The evolution of the IR power and edge of the developing SC in Fig. 4(d) shows that the maximum power conversion into the 8–10μm band was 7.6 and 8.6mW for the full and reduced fibre losses, respectively, and was obtained in around 1.6m of fibre. This was slightly shorter than the 1.64m necessary in the 8μm fibre for the maximum power conversion, which is due to higher peak power utilised. Just as in the 8μm core fibre the loss bands at 2.9 and 6.3μm lead to small deviation in converted power due to the loss bands at 2.9 and 6.3μm.

Comparing the SC spectrum of the two fibres as seen in Figs. 4(a)–4(c) shows a more uniform SC spectrum being obtained in the 10μm fibre out to 10μm with the absence of the second λZDW. This was because the solitons in the 8μm fibre experienced cancellation of soliton self-frequency shift due to spectral recoil and formation of DWs across the second λZDW [48

48. D. V. Skryabin, F. Luan, J. C. Knight, and P. St. J. Russell, “Soliton self-frequency shift cancellation in photonic crystal fibers,” Science 301, 1705–1708 (2003). [CrossRef] [PubMed]

, 49

49. P. Falk, M. H. Frosz, O. Bang, L. Thrane, P. E. Andersen, A. O. Bjarklev, K. P. Hansen, and J. Broeng, “Broadband light generation at 1300 nm through spectrally recoiled solitons and dispersive waves,” Opt. Lett. 33, 621–623 (2008). [CrossRef] [PubMed]

], which depleted their energy and the whole SC around the second λZDW. Apart from the difference in shape of the SC spectrum the two different pump and fibre configurations yielded almost the same IR powers.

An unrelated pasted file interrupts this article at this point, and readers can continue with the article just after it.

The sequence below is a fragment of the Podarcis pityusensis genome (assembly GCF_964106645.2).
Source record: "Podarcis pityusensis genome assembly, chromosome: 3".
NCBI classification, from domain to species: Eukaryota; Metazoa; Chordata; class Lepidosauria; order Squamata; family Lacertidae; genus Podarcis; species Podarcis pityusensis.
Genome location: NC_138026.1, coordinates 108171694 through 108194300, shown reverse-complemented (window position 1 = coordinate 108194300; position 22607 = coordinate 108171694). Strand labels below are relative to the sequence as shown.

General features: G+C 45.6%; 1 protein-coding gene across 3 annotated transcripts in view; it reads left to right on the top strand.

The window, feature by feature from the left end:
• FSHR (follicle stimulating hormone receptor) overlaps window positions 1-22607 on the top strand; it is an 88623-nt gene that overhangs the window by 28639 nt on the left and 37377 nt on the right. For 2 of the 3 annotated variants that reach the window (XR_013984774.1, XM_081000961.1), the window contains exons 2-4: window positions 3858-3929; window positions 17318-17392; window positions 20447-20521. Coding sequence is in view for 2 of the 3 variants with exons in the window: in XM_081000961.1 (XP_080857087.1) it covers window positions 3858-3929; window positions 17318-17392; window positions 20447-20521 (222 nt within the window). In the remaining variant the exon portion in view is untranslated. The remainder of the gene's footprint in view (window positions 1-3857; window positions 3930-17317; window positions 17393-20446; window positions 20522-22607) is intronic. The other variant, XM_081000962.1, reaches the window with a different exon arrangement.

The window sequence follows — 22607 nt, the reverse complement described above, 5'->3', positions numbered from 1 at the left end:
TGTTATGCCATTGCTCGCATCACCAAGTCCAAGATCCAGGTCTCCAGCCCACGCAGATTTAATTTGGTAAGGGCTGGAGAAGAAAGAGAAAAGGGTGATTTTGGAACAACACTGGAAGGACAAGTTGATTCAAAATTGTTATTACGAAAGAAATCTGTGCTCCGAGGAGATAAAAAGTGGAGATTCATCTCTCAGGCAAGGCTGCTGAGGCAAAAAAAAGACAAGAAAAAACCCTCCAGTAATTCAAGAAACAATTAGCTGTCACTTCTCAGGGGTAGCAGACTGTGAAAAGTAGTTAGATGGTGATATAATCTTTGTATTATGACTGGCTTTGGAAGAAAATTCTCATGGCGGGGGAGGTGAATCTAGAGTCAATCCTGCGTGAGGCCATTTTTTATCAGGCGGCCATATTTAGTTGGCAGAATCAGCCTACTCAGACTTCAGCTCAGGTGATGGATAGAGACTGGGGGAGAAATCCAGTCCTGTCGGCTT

5. Large core and high average power fibre for mid-infrared supercontinuum generation

For applications such as stand-off detection and IR counter measures, not only a broad bandwidth but also a high average power in the MIR spectral range is required. In order to accommodate this, large core fibres are needed, as increasing the core size increases the power handling ability of the fibres. Increasing the average power of the MIR SC was done by increasing the average power of the pulsed pump source given as Pavg=1.06P0TFWHMνr for a Gaussian pulse. With νr =4MHz and TFWHM=50ps pulses with an increased peak power of 4.7kW were considered that yielded an average pump power of around 1W. Apart from the increased average power the increased peak power was crucial in overcoming the much lower nonlinearity of the larger core fibres.

The fibres considered had a core size of 20μm and NA={0.5, 0.8, 1.0}. As seen in Fig. 3, scaling up the core size and reducing the NA shifted the λZDW to longer wavelengths and decreased the nonlinearity. Both changes in fibre dispersion and nonlinearity impaired the fibre in broadening the SC spectrum out to the long wavelength transmission edge of the fibre.

Figure 5 shows generated MIR SC in the 20μm fibres that had a wavelength dependent NA of 1.0. Figure 5(a) shows the generated MIR SC at the end of 2m of fibre, pumped with the 1kW peak power pulse used previously to study the small core fibre designs. The fibre had a λZDW =6.11μm, and dispersion and nonlinearity at λp of −19ps/nm/km and 0.04m−1W−1, respectively. The SC spectrum for both the full (black) and reduced (red) fibre loss profiles extended to 7μm, which was due to a single Raman line building up followed by its own SPM broadening. Figure 5(b) shows a completely unchanged IR edge (red) and an IR power (black) at zero, which shows that the 1kW peak power pump was not able to generate any noticeable broadening in this large core fibre. The evaluated total power shown below in Fig. 5(b) for both full (solid) and reduced (circles) fibre loss profiles continually decreased over the entire length of fibre from 200 down 45mW. A longer length of fibre would not yield any more broadening as any formation of higher order Raman lines would decrease in power due to the fibre losses thereby effectively stopping the broadening processes.